Alejandro Almanza Pereda: Everything but the kitchen sank

Alejandro Almanza Pereda, Pera Manzana, 2014. Courtesy the artist

Alejandro Almanza Pereda, Pera Manzana, 2014. Courtesy the artist

There’s a heightened sensitivity to properties of water in drought-stricken California. Here, we think of the contents of each flush, or the ethics of a swimming pool. This has a way of making us appreciate the aesthetics of liquid. The dozen weirdly wonderful black-and-white photographs by Alejandro Almanza Pereda on view at the San Francisco Art Institute through October 3 don’t immediately suggest their reliance on water, but they’re photographed in underwater conditions that confuse the appearance of weight and buoyancy.

The first photograph on view is titled Apparent Weight, 2015, and it concisely introduces the general elements of this exhibition: It shows an opaque bag, an object that contains air and yearns to float out of the frame, except that it is anchored by a dumbbell.  There are formal connections between these objects, but the image also prompts viewers to rethink how gravity functions in water. The pictures have a fabricated-to-be-photographed approach also seen in Daniel Gordon’s elaborate constructions and Sara VanDerBeek’s totemic sculptures, though the athletic narrative underlying Almanza’s process activates his static shots of cinderblocks, Styrofoam shards, fruits, vegetables, and vases doing what they do when submerged in liquid. Things you expect to rise sink, and vice versa, or structures block floating objects, making them appear to defy gravity. The uncanny scenes seem to be altered in some way, but they are, in fact, straight photographs taken in unusual conditions.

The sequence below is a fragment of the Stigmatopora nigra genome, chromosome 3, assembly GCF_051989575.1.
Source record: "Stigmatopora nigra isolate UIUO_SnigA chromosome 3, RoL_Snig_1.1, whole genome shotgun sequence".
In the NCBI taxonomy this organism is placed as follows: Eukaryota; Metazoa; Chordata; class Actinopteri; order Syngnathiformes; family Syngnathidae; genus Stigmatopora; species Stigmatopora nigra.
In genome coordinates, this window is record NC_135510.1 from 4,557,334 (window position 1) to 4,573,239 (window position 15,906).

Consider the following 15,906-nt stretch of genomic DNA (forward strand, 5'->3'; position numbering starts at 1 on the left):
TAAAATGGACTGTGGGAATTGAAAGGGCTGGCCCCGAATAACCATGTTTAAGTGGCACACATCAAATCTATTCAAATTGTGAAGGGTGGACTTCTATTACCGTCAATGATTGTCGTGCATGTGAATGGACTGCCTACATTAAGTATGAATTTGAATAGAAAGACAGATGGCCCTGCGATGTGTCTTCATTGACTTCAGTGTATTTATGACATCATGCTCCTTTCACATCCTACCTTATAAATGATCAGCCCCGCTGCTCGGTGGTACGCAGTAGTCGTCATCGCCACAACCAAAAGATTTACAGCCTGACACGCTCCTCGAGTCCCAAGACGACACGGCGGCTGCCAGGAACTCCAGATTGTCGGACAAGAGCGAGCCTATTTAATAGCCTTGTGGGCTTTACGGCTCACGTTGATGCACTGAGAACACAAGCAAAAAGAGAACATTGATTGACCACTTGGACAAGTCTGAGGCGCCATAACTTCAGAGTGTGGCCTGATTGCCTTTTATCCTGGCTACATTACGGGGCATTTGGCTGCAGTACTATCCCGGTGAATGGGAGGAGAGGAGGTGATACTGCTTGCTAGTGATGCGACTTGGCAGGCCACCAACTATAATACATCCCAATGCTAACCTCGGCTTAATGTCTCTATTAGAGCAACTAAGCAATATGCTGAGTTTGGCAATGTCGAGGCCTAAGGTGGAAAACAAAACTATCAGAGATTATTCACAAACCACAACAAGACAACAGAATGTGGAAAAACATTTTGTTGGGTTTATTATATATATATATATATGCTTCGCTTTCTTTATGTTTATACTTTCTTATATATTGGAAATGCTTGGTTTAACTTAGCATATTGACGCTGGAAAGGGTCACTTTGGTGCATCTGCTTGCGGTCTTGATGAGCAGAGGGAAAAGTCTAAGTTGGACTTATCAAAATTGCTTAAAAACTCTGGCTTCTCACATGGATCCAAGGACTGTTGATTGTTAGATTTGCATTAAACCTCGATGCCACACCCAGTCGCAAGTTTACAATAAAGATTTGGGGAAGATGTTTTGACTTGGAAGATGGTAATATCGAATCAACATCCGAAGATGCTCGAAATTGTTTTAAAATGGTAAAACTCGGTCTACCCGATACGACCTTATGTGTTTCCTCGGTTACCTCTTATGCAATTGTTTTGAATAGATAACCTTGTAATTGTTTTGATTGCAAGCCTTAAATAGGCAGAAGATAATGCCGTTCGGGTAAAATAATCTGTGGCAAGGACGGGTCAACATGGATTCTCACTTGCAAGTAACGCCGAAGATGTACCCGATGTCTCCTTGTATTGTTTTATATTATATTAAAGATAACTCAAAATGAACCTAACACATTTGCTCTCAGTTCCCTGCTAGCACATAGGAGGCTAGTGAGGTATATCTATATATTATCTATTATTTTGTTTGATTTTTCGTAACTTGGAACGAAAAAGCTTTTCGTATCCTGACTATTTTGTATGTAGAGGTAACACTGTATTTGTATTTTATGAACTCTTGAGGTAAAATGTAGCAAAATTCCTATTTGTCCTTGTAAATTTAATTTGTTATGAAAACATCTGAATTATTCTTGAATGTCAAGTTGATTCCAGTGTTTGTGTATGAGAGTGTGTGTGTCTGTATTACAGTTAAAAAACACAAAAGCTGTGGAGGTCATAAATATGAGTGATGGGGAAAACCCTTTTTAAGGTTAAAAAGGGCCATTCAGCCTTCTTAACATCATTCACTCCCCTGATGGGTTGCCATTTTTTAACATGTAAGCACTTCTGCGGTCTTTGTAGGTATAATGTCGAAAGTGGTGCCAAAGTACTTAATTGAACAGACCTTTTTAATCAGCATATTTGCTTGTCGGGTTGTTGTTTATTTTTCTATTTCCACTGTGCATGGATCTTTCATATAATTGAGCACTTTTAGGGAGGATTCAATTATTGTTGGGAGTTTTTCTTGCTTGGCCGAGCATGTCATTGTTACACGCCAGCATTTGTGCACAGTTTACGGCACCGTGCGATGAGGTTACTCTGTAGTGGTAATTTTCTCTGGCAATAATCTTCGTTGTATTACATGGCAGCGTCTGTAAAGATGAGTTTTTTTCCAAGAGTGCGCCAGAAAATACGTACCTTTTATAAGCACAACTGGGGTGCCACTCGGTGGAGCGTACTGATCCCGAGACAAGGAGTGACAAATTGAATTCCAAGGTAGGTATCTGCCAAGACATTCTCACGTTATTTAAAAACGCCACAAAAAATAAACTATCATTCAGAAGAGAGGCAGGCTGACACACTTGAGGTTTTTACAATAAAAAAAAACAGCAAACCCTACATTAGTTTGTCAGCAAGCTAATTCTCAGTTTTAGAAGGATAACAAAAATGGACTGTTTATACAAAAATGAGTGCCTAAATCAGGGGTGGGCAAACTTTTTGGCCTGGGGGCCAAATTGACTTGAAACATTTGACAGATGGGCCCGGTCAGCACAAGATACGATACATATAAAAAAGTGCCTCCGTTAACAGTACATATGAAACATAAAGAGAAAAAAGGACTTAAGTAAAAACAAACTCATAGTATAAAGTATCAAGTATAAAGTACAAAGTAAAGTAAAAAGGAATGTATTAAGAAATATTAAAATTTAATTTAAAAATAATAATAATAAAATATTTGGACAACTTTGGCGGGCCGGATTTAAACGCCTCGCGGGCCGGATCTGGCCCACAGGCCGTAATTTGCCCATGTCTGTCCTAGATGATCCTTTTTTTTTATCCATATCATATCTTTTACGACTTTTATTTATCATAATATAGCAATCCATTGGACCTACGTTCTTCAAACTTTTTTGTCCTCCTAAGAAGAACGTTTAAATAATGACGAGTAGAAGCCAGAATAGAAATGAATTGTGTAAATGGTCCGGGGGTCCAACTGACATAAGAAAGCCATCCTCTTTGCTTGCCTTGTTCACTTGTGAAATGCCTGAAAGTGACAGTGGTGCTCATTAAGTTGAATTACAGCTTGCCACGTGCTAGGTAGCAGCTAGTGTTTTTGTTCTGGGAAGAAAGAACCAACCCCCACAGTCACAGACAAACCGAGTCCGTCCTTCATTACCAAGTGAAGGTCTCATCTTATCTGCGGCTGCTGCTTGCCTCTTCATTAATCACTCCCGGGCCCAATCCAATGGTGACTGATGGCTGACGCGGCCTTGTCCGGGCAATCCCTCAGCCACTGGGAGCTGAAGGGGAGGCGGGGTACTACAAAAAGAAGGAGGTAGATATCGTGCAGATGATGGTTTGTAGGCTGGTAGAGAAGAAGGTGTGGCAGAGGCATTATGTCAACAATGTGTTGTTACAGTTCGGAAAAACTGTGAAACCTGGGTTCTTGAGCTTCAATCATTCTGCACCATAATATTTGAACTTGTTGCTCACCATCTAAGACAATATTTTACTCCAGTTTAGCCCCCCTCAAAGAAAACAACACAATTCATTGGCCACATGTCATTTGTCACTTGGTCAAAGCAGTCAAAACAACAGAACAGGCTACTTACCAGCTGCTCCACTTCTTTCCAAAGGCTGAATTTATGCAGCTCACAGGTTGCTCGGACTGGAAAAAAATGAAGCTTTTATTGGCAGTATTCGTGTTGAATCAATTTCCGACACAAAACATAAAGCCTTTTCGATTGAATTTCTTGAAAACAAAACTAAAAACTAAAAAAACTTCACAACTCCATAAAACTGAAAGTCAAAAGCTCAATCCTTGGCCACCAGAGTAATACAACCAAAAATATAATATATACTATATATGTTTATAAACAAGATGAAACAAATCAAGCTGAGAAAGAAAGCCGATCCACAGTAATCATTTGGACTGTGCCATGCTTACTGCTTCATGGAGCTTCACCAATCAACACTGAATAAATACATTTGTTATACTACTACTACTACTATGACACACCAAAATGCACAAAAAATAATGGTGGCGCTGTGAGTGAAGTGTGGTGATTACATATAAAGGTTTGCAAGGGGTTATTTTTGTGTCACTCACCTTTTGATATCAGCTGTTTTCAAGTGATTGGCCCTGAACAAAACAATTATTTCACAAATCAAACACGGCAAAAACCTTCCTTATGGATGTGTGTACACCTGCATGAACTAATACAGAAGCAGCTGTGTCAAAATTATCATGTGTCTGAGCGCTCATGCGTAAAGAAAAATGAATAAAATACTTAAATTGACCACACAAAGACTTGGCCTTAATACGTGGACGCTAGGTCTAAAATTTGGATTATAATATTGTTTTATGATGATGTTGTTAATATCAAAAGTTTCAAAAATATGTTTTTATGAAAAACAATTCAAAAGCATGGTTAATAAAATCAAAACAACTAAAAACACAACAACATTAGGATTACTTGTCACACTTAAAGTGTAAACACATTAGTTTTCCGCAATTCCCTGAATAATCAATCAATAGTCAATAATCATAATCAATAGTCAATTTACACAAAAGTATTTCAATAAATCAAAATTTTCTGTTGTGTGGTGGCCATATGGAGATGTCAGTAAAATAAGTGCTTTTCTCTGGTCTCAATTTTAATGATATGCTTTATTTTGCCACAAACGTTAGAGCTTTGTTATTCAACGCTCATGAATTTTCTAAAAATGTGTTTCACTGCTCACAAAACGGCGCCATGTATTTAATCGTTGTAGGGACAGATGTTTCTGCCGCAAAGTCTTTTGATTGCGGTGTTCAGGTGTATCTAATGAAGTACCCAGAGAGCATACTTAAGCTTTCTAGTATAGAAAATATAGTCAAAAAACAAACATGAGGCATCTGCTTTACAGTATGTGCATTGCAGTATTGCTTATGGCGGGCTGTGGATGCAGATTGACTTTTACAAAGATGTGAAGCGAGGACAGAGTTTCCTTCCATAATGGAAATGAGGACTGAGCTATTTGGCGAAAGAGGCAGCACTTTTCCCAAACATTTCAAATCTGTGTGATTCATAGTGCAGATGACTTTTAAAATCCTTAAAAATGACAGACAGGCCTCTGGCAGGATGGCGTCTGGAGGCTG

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Alejandro Almanza Pereda, Better to have loved and lost than never to have loved at all, video still. Courtesy the artist

The production apparatus, which was visible to gallery visitors in July and August, resembled a lively Rube Goldberg laboratory, with racks of thrift store finds and a makeshift tank surrounded by rickety scaffolding. In phase two, the bulky tank has been removed and the resulting unframed photographs have been directly adhered to the wall, with minimalist quietude.

The majority of the pictures manage to express the idea of delicate balances with modernist grace, yet also reference the ephemeral subtext of the nature morte. Like the flowers in a Dutch still life, these set ups didn’t last much past the click of the shutter. Almanza also created a video of studio vignettes, some witty, some poetic, in which flowers ascend out of a vase and playing cards rise in slow motion. It reveals the magic of the project—an uncommonly successful combination of levity and gravity.